STIL: You introduced me to CLOSED. They are one of the most environmentally progressive labels we offer, and one of our most popular. Their attention to detail is evident in every step of the production process, from sourcing fabric to delivering the finished article ready to wear. Can you share with us what you appreciate most about this label?
CB: Aren’t they great? I must confess that I was initially drawn to their clothes because they are so wearable: beautifully cut, great fabrics. (I’m a sucker for double, or even triple denim). I also relish the fact that between seasons one can mix and match the pieces. It was only after the fact that I discovered that sustainability was in the brand’s DNA. They are a case in point, that sustainability in fashion does not mean compromising on aesthetics.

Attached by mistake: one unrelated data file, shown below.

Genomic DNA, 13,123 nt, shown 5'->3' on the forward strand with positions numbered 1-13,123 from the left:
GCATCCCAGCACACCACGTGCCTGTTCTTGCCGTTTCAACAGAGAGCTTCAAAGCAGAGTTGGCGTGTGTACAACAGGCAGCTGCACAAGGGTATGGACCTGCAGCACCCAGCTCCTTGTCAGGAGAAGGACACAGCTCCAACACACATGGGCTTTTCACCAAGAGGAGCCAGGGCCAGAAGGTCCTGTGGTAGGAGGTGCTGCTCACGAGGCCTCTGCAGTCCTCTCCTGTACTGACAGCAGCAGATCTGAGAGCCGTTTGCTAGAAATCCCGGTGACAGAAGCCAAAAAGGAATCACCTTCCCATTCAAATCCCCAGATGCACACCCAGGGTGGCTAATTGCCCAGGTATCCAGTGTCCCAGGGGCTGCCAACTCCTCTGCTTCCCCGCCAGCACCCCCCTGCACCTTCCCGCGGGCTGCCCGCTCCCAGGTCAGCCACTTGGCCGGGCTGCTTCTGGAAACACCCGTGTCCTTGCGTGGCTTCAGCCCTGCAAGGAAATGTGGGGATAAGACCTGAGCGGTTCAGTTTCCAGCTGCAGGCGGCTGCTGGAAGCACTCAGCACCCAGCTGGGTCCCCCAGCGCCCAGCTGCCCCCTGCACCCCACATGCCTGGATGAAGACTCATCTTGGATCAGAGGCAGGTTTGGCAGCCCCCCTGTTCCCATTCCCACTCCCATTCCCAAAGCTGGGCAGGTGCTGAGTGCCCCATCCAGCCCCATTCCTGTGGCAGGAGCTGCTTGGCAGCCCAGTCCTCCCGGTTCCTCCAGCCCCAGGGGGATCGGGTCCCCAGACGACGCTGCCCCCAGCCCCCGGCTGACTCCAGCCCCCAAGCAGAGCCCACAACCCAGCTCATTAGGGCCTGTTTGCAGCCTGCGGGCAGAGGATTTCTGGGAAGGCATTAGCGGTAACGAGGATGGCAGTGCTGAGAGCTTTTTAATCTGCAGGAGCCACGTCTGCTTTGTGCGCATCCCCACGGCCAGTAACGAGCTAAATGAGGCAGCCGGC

STIL: What is your favourite “timeless” piece of clothing in your wardrobe? How often do you wear it?
CB: Actually my eternal favourites are two black pre-loved Yohji jumpsuits: one wool, one cotton, that I bought several years ago from a brilliant consignment store on New York’s Lower East Side (TOKIO 7). Jumpsuits are a working mother’s friend. I am a jumpsuit fan. Oh! And a fabulous Belstaff leather jumpsuit that I wore in the OCEANS film AND a red flight suit I wore in an Armani commercial. Strangely all came to me in a pre-loved kind of way. I have a friend in New York, and sometimes when we see the other wearing something that we love we simply say ‘I think that’s mine’ and we have to hand it over!
STIL: What was the best fashion era in your opinion? Will we see you reusing clothes from this period?